Merc With A Movie: The 16-Year Odyssey of the "Deadpool" Film
I first discovered the joy of comics in 1980 when some girls on my school bus brought in their father's copies of Wendy and Richard Pini's "Elfquest" and the rest, as they say, is history. Since then, I've written freelance interviews and articles for "Wizard" (going all the way back to the first issue), headed up the Small Press Expo and the Ignatz Awards, served as an Eisner judge and written reviews regularly since 1999 (first for iComics.com, then moving to my own site Read About Comics).
I moved to the Washington DC area in 1974 and have yet to leave. I design and develop training for the Federal government during the day, and I've had both fiction and non-fiction professionally published. In my spare time I train for marathons and triathlons. I've promised my friends one of these days I'll run a race dressed as the Flash.
FIRST COMIC: "Elfquest" #5
FAVORITE CHARACTER: Fone Bone, Captain Britain, Rachel Summers Grey
Showing results 1780-1799 of 2385
"Secret Six" is telling its most disturbing story to date, and that's saying a lot.
Remove the gimmick from "House of Mystery" #25, and you unfortunately end up with an unmemorable issue.
Everything comes screeching to a halt in the latest "Second Coming" chapter, and it's a moment that might have gone over a bit later.
"Batman and Robin" turns the intensity up even higher, if such a thing is possible.
"Hellboy in Mexico" is a little light on story, but it makes up for it in some of the smaller details.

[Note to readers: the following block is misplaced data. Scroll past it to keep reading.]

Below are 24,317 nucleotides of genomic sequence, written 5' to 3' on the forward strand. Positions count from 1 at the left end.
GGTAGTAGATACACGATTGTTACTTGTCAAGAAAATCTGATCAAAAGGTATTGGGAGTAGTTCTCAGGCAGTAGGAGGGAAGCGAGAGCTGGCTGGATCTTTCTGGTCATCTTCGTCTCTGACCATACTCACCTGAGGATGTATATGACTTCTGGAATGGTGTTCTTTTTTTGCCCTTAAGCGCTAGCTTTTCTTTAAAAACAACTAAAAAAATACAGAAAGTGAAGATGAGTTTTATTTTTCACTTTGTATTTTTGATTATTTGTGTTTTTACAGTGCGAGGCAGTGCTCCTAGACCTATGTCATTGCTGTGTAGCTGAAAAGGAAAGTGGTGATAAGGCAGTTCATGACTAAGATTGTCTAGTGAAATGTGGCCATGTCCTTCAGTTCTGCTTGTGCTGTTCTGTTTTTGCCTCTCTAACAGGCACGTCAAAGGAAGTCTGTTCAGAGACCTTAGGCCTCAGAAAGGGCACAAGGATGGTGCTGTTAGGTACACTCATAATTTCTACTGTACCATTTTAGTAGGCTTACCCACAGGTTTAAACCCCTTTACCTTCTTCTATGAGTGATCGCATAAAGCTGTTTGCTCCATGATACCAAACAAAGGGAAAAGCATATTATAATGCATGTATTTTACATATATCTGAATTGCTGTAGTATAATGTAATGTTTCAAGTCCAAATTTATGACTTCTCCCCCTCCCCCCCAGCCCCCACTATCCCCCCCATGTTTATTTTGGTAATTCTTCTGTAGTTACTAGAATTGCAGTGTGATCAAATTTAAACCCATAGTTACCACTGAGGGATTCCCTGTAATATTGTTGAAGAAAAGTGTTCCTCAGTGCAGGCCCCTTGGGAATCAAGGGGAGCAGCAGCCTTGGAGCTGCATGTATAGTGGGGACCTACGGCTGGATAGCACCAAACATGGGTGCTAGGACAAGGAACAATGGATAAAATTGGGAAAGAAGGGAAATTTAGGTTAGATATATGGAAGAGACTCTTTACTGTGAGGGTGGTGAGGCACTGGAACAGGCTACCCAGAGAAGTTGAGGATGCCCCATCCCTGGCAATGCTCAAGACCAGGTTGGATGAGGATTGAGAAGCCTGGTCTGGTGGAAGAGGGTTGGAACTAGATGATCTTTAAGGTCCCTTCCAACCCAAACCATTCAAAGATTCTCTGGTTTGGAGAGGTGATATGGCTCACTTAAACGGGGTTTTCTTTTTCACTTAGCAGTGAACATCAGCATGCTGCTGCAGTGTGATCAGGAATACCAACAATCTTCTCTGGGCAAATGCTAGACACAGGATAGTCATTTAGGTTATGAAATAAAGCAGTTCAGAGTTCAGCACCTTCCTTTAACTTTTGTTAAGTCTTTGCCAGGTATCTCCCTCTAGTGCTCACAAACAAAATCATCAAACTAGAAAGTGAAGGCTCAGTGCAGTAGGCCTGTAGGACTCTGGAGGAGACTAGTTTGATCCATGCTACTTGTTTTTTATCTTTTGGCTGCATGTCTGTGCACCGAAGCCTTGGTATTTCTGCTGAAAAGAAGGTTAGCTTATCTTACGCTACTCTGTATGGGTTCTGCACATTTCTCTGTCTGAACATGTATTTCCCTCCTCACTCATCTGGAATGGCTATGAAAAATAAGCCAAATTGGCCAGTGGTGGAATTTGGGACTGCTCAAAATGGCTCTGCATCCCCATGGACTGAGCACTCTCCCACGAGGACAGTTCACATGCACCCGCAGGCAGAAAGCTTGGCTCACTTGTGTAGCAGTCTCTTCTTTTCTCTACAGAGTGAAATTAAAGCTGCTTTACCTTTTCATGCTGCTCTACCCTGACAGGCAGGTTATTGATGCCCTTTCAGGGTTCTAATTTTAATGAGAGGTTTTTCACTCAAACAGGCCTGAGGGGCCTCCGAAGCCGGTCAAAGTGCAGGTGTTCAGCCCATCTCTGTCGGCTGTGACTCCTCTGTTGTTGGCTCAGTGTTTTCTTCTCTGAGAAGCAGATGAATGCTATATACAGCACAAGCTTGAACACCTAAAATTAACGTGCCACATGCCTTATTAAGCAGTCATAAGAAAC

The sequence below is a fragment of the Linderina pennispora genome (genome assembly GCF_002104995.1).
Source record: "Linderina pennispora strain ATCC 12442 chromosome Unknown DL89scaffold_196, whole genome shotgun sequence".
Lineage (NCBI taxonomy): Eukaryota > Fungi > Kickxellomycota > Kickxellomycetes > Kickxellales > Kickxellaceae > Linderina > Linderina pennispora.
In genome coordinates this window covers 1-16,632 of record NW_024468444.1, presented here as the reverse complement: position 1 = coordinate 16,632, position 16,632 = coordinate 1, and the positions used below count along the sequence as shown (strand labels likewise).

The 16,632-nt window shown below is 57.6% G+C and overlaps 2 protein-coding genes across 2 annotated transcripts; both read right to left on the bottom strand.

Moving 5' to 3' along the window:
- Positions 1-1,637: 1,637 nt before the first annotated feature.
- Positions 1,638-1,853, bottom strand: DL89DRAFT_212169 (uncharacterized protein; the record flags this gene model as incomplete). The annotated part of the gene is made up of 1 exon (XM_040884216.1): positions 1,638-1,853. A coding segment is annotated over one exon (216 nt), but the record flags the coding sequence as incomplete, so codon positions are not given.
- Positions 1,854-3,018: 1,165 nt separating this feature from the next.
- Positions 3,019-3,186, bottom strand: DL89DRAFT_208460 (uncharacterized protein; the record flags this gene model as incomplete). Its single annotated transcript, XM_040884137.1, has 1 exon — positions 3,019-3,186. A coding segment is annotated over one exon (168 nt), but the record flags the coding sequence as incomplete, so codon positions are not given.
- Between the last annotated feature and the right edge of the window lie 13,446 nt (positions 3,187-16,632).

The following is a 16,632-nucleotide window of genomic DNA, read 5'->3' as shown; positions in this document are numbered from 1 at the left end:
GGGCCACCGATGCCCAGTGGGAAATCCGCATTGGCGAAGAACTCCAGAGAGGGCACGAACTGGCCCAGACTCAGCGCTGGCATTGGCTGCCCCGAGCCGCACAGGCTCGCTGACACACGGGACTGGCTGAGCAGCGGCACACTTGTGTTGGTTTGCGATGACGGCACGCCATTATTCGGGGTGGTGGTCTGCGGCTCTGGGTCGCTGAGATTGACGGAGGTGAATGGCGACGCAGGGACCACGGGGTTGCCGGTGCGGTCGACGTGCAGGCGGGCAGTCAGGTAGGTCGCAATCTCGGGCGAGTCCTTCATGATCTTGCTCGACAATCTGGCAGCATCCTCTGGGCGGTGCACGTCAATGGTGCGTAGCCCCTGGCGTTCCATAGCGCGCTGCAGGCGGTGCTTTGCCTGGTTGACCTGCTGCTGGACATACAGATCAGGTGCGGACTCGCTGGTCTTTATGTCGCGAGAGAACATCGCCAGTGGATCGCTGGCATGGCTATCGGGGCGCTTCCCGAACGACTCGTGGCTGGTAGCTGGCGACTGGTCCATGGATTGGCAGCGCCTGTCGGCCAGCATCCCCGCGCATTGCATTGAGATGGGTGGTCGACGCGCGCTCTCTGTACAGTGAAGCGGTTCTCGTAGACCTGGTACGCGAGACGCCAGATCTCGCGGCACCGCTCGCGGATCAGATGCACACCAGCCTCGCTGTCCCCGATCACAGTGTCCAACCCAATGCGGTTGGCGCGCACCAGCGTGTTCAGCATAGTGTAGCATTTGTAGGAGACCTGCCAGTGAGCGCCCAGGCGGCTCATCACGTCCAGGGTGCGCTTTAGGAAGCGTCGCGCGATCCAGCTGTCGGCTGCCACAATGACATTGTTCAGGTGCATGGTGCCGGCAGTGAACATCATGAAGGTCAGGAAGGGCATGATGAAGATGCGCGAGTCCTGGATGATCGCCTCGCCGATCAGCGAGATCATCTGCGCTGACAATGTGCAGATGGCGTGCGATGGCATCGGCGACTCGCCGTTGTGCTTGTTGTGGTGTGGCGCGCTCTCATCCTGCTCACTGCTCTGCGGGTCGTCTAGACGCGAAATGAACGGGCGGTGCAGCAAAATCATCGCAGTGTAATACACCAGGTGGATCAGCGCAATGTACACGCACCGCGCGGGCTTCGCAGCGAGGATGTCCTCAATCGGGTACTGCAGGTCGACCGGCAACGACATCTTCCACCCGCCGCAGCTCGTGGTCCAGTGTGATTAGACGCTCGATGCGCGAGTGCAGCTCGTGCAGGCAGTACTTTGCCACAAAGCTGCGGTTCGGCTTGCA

The story is starting to improve in "Ghost Projekt," but the big draw still remains the gorgeous art from Steve Rolston.
If you've never read "The Last Unicorn" (nor seen the movie), this seems like a good way to start.
"The Sixth Gun" is the perfect hook to bring Free Comic Book Day readers back for more.
As a preview/advertisement for an upcoming "Fractured Fables" graphic novel, I'm not convinced I'd want to see more.
Archaia's Free Comic Book Day flip book is enough to entice you to check out both series it promotes.
"Two Americas" comes to a surprisingly predictable conclusion, and that's not like Ed Brubaker.
It's the last issue of the mini-series, except it leads into May's mini-series, so it's not really the end at all.
One of the best things about "Secret Warriors" is that every issue seems to have a great payoff for the reader.
This issue of "Justice Society of America" is an unpleasant read, but that has to do with the bleakness of the situation rather than the creative team's skills.
"Prime Elements" comes to a close with its weakest chapter, but also a big set-up for what's to come.
"American Vampire" continues to tell two compelling stories, and it's nice to see the first issue's strength wasn't a one-hit wonder.
Aside from some new supporting cast members, "Ultimatum" changed "Ultimate Spider-Man" remarkably little.
"Guardians of the Galaxy" comes to a conclusion not with a bang, but more of a quiet thud. Or is that a really loud blink?
Fresh from "Marvel Divas," Firestar finds herself turning into the poster child for a "very special" comic.
"Second Coming" raises the stakes and kills another good guy, while still making it feel like things are just now heating up.